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One of the solutions of an eigenvalue equation. A parameter-dependent equation that possesses nonvanishing solutions only for particular values (eigenvalues) of the parameter is an eigenvalue equation, the associated solutions being the eigenfunctions (sometimes eigenvectors). In older usage the terms characteristic equation and characteristic values (functions) are common. Eigenvalue equations appear in many contexts, including the solution of systems of linear algebraic equations (matrix equations), differential or partial differential equations, and integral equations. The importance of eigenfunctions and eigenvalues in applied mathematics results from the widespread applicability of linear equations as exact or approximate descriptions of physical systems. However, the most fundamental application of these concepts is in quantum mechanics where they enter into the definition and physical interpretation of the theory. Only linear eigenvalue equations will be discussed. See Eigenvalue (quantum mechanics), Energy level (quantum mechanics), Quantum mechanics

McGraw-Hill Concise Encyclopedia of Physics. © 2002 by The McGraw-Hill Companies, Inc.
The following article is from The Great Soviet Encyclopedia (1979). It might be outdated or ideologically biased.



a concept of mathematical analysis. The solution of many problems in mathematical physics—for example, in the theory of vibrations and the theory of heat conduction—requires the finding of nontrivial solutions of homogeneous linear differential equations L(y) = Xy where the solutions satisfy particular boundary conditions. Such solutions are called ei-genfunctions of the problem, and the corresponding values of λ are called eigenvalues.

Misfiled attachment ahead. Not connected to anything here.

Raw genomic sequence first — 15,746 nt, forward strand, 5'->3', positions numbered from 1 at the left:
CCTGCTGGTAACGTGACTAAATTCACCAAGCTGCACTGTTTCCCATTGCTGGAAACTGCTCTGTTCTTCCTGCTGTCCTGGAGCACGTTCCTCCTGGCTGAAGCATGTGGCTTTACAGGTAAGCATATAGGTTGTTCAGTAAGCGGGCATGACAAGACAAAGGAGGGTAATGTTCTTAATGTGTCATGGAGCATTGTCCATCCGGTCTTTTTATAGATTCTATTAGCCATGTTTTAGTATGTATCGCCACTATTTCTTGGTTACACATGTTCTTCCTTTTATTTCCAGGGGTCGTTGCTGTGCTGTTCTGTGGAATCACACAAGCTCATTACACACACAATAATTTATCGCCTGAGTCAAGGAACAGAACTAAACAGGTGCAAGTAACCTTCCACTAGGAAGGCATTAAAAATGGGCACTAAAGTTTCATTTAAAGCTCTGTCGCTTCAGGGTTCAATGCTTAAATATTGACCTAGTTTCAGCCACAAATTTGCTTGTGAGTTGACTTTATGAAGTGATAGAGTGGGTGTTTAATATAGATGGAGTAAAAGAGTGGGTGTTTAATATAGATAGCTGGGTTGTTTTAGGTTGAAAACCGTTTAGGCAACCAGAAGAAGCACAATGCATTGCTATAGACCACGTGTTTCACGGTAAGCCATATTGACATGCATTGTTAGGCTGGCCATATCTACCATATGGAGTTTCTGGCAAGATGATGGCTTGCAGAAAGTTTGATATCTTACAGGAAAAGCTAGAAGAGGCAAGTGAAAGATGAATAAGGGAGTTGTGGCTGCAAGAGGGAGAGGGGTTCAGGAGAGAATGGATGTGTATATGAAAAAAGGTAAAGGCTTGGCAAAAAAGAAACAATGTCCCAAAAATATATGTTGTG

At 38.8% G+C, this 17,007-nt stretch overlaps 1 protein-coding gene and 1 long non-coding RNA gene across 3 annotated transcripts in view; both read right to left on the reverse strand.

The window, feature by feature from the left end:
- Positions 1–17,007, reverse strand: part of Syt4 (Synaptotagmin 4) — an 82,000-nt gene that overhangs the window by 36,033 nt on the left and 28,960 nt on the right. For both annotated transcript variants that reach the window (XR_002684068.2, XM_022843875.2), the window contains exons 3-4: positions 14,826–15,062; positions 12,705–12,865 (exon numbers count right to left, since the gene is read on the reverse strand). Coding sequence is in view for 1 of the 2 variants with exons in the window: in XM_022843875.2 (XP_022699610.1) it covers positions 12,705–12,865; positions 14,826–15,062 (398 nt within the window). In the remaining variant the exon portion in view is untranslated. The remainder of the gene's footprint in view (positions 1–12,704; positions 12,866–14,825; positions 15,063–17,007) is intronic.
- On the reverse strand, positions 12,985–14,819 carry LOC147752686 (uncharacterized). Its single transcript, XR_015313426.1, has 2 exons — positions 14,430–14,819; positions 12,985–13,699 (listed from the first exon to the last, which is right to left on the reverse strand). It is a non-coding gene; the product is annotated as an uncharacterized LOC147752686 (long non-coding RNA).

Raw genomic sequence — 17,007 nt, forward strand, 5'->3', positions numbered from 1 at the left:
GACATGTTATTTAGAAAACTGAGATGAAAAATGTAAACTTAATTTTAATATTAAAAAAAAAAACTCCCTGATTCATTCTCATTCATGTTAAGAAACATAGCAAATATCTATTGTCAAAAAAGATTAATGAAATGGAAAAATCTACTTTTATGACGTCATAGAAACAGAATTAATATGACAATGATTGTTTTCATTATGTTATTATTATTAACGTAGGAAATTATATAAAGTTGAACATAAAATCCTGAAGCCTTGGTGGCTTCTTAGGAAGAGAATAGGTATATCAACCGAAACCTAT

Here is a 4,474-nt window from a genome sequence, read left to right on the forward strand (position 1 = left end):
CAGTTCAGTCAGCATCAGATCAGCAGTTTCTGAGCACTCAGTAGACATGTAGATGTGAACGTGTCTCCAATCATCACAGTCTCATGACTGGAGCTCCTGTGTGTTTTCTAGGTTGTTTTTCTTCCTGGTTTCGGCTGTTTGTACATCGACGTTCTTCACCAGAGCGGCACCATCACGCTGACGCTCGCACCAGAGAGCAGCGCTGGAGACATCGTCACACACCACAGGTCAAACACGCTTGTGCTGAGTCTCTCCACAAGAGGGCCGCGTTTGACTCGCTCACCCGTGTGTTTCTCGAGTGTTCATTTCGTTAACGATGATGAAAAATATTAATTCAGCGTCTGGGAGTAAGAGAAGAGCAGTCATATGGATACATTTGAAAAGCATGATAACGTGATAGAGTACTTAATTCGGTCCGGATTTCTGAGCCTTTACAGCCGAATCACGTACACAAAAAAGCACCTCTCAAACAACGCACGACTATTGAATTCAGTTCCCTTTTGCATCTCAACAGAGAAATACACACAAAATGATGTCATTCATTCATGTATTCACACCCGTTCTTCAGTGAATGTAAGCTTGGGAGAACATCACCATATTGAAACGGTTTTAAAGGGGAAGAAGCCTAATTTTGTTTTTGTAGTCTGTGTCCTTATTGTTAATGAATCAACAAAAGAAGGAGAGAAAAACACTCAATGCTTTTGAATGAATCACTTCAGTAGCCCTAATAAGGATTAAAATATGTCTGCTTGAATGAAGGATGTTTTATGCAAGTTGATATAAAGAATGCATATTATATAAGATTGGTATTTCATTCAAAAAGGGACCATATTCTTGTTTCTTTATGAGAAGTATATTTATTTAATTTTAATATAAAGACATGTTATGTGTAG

If a differential equation with appropriate boundary conditions is self-adjoint, then its eigenvalues are real, and the eigenfunctions corresponding to distinct eigenvalues are orthogonal. If the differential equation is considered on a finite interval and its coefficients have no singularities on the interval, then the set of eigen-functions is countable—that is, the problem has a discrete spectrum. If we know the eigenfunctions and the corresponding eigenvalues, then, under certain conditions, we can obtain a solution of the problem in the form of a series of eigenfunctions. Suppose, however, the equation is considered on an infinite interval or its coefficients have singularities (for example, the coefficient of the derivative of highest order takes on the value 0). A continuum of eigenfunctions may then exist, and expansion in the form of an integral with respect to the eigenfunctions is obtained instead of a series expansion. Such an integral is analogous to a Fourier integral representation. In this case, the problem is said to have a continuous spectrum. Many special functions, such as orthogonal polynomials, serve as the eigenfunctions of some equations.

In the theory of integral equations, a function that for some value of X satisfies the equation

is called an eigenfunction of the kernel K(x, y). Any symmetric continuous kernel has an eigenfunction. In this case, any function representable in the form

can be expanded in a series of eigenfunctions. If the kernel has singularities or is defined in an infinite domain, then a continuous spectrum may also arise.

Eigenfunctions can be defined most generally as the eigenvectors of linear operators in linear function spaces. In quantum mechanics, the eigenfunctions of an operator corresponding to some physical quantity correspond to those states of a system in which the given physical quantity has a definite value.

Eigenfunctions are sometimes also called proper functions or characteristic functions.

The Great Soviet Encyclopedia, 3rd Edition (1970-1979). © 2010 The Gale Group, Inc. All rights reserved.


Also known as characteristic function.
An eigenvector for a linear operator on a vector space whose vectors are functions. Also known as proper function.
A solution to the Sturm-Liouville partial differential equation.
McGraw-Hill Dictionary of Scientific & Technical Terms, 6E, Copyright © 2003 by The McGraw-Hill Companies, Inc.
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